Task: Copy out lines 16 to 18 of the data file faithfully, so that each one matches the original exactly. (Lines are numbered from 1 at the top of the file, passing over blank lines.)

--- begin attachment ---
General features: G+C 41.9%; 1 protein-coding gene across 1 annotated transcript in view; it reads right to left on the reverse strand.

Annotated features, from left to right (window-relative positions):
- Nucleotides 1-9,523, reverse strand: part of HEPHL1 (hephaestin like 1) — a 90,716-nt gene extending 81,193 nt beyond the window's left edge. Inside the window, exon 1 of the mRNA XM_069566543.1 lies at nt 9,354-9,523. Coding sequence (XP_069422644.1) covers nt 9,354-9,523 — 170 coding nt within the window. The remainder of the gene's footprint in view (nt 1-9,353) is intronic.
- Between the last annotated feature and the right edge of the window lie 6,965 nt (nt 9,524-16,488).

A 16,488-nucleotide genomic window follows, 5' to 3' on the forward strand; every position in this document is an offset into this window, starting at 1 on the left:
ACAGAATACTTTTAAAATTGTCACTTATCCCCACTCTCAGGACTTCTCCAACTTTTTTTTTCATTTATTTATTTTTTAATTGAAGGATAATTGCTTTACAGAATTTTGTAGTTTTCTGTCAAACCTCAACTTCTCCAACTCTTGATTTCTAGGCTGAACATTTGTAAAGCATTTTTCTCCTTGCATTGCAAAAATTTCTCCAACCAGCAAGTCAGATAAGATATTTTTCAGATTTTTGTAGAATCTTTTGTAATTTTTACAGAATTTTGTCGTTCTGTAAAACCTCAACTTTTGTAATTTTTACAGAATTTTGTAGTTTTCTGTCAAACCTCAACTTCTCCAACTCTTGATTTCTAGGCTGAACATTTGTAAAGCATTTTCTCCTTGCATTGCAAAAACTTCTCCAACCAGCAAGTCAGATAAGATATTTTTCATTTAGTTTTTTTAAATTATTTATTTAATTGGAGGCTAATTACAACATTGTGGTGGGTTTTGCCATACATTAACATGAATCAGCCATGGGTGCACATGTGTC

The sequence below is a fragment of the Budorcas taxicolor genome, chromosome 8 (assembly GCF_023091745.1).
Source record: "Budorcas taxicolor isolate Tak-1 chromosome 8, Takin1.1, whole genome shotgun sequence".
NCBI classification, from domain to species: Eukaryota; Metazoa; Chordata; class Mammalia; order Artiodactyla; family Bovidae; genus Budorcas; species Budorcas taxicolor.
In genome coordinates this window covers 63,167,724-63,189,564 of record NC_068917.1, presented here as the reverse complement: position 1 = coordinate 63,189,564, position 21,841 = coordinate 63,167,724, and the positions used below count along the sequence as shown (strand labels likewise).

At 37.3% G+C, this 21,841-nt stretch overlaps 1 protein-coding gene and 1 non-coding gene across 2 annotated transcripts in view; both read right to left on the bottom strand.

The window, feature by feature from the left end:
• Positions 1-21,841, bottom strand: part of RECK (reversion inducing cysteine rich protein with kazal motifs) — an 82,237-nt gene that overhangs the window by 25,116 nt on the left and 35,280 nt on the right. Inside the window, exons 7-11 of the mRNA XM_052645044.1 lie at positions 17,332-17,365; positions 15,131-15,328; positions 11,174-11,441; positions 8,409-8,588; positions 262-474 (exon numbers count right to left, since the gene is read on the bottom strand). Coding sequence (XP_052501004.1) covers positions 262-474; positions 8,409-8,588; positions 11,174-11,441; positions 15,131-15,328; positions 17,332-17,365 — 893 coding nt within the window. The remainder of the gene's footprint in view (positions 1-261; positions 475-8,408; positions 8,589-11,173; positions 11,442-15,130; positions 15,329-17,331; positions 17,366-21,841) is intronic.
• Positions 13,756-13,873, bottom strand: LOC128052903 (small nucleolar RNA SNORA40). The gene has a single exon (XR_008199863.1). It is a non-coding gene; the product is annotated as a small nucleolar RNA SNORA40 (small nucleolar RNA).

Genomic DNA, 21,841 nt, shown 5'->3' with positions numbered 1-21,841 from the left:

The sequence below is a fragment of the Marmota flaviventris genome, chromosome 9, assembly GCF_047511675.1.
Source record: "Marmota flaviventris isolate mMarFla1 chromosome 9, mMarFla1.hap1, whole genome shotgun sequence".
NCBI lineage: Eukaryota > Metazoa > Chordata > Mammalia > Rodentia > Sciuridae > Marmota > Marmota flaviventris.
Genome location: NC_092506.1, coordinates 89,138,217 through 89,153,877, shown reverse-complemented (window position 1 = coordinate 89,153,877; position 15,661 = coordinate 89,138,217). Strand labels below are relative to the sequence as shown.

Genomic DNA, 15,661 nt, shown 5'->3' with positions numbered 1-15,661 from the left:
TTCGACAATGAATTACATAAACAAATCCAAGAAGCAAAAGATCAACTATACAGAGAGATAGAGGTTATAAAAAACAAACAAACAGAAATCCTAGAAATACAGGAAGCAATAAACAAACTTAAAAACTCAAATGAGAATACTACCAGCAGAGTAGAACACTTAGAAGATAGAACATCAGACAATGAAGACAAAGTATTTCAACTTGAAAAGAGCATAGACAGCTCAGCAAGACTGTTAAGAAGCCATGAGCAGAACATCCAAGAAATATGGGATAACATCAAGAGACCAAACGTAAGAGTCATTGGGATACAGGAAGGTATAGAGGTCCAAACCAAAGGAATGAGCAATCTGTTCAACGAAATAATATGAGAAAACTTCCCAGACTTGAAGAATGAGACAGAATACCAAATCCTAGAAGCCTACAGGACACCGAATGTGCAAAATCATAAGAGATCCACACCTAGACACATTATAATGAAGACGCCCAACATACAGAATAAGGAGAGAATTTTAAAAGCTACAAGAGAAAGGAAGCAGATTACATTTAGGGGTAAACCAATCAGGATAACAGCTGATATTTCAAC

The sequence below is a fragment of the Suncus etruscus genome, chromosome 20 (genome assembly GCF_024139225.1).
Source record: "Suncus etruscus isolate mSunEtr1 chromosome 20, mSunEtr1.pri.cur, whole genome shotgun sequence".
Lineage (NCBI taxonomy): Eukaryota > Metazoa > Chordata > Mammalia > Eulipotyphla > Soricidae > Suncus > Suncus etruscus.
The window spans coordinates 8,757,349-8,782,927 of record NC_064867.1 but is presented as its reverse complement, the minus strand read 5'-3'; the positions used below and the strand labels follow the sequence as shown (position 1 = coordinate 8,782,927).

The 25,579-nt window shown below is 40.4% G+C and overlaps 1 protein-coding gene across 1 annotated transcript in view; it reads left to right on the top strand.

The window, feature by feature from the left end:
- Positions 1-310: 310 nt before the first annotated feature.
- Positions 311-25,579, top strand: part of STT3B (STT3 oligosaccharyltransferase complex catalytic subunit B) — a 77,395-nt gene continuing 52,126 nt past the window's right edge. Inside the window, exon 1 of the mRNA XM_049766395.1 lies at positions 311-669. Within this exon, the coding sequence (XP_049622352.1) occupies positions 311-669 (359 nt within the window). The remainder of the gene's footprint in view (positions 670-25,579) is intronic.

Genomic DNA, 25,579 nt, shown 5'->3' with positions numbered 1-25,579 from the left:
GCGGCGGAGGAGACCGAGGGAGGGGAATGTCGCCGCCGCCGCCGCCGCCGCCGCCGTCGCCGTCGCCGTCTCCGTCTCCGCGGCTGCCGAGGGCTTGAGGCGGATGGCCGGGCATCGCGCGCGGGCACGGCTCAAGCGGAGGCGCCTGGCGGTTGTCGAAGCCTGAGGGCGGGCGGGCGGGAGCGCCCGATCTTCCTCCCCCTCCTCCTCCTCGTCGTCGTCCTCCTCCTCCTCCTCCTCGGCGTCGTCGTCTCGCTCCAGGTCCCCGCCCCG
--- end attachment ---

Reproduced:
The sequence below is a fragment of the Marmota flaviventris genome, chromosome 9, assembly GCF_047511675.1.
Source record: "Marmota flaviventris isolate mMarFla1 chromosome 9, mMarFla1.hap1, whole genome shotgun sequence".
NCBI lineage: Eukaryota > Metazoa > Chordata > Mammalia > Rodentia > Sciuridae > Marmota > Marmota flaviventris.